By Max Bowenfirstname.lastname@example.org
Following an unsuccessful attempt to get on the November ballot through a write-in campaign on the State Primary, Patrick McCue has decided to make another go for the state representative seat.
In an e-mail, McCue wrote that he would be running a write-in campaign as a Republican in the November General Election. McCue attempted something similar in September, seeking the 150 votes needed to be added to the ballot in November for the 14th Bristol District state representative. Between portions of Mansfield and Attleboro and all of North Attleborough, he only received 30 votes.
McCue said the lessons learned were to have better outreach to voters, letting them know he is running and making his name easier to remember. He added that planning is a key factor with a write-in campaign.
“You have to go through and plan everything you are going to have to try and accomplish, especially with such a short time,” he said. “Mainly I learned you cannot do this alone and there are a lot of wonderful people in our community that are happy to lend a hand.”
“I passionately believe in my reasons for running and fully grasp the struggle this will be, but at the same time do see a path to victory,” he said in his announcement.
McCue was not the only candidate seeking a write-in win. William Hymon, also of Mansfield, ran such a campaign in the primary for the same state representative seat. He came close with 131 votes. Several Attleboro residents voted for him, but for different seats.
McCue said his goal is to give voters a choice this November, with so many incumbents running unopposed. State Rep. Adam Scanlon (D-North Attleborough) was slated to see an unchallenged second term prior to McCue and Hymon announcing their campaigns. McCue said Scanlon is a “great guy,” but added that their policy beliefs differ greatly.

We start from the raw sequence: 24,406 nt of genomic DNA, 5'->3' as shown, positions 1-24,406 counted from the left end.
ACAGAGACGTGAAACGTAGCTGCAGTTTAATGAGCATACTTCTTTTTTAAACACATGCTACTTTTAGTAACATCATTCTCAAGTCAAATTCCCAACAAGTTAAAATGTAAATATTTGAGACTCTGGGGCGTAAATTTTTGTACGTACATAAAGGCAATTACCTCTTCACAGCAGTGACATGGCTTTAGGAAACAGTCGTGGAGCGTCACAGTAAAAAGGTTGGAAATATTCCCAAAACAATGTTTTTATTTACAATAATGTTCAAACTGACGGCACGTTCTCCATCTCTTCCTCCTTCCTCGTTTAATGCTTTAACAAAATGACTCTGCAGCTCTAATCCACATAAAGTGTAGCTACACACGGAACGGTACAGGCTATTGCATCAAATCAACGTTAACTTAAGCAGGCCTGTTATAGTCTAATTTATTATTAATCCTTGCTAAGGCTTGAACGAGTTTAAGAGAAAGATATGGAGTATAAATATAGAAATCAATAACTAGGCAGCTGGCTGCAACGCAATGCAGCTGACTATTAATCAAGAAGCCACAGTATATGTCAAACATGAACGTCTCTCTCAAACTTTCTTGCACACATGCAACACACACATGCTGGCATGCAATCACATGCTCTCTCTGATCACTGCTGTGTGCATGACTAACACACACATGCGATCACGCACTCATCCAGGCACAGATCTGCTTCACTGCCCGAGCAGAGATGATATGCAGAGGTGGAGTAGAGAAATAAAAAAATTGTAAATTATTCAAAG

“I want to help Massachusetts and Bristol 14th have another bipartisan voice on Beacon Hill trying to give a check on the Democrat supermajorities, especially with the prospect of another Democrat controlled branch, as Governor Baker leaves office,” McCue wrote.
McCue cited inflation, support for police, reduced government control, energy solutions, changes to public schools, drug addiction, and competent environmental policy as some of the issues he hopes to work on. He said all of these issues are important, but wishes to focus on the opioid epidemic that has effected every community.
“Another is controlling fiscal spending and boosting our economy to help combat inflation and the out of control cost of living in the state,” he said. “Schools are another priority I take seriously and I believe we have to create well thought out changes to our public school system in Massachusetts to help our students get a stable and informational curriculum that is outside the perdations of politics.”